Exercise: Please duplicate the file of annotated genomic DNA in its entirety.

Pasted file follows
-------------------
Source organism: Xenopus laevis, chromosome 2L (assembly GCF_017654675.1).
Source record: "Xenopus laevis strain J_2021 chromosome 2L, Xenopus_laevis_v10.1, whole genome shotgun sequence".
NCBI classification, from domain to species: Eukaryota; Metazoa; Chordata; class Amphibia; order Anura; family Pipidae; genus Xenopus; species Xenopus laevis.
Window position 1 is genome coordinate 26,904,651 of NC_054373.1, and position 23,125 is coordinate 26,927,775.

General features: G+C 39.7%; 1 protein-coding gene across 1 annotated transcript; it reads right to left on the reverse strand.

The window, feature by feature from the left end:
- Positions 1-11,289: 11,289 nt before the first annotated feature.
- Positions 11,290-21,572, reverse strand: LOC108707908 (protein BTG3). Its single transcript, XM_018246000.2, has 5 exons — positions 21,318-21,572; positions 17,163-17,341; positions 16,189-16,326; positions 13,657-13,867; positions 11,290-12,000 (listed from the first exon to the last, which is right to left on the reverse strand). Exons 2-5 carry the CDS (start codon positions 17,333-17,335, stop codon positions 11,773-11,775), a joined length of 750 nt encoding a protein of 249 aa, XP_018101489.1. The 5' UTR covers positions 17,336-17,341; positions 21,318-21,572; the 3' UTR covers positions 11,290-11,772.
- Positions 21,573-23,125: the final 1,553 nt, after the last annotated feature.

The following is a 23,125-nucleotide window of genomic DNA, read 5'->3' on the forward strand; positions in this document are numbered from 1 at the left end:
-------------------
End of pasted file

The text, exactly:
Source organism: Xenopus laevis, chromosome 2L (assembly GCF_017654675.1).
Source record: "Xenopus laevis strain J_2021 chromosome 2L, Xenopus_laevis_v10.1, whole genome shotgun sequence".
NCBI classification, from domain to species: Eukaryota; Metazoa; Chordata; class Amphibia; order Anura; family Pipidae; genus Xenopus; species Xenopus laevis.
Window position 1 is genome coordinate 26,904,651 of NC_054373.1, and position 23,125 is coordinate 26,927,775.

General features: G+C 39.7%; 1 protein-coding gene across 1 annotated transcript; it reads right to left on the reverse strand.

The window, feature by feature from the left end:
- Positions 1-11,289: 11,289 nt before the first annotated feature.
- Positions 11,290-21,572, reverse strand: LOC108707908 (protein BTG3). Its single transcript, XM_018246000.2, has 5 exons — positions 21,318-21,572; positions 17,163-17,341; positions 16,189-16,326; positions 13,657-13,867; positions 11,290-12,000 (listed from the first exon to the last, which is right to left on the reverse strand). Exons 2-5 carry the CDS (start codon positions 17,333-17,335, stop codon positions 11,773-11,775), a joined length of 750 nt encoding a protein of 249 aa, XP_018101489.1. The 5' UTR covers positions 17,336-17,341; positions 21,318-21,572; the 3' UTR covers positions 11,290-11,772.
- Positions 21,573-23,125: the final 1,553 nt, after the last annotated feature.

The following is a 23,125-nucleotide window of genomic DNA, read 5'->3' on the forward strand; positions in this document are numbered from 1 at the left end: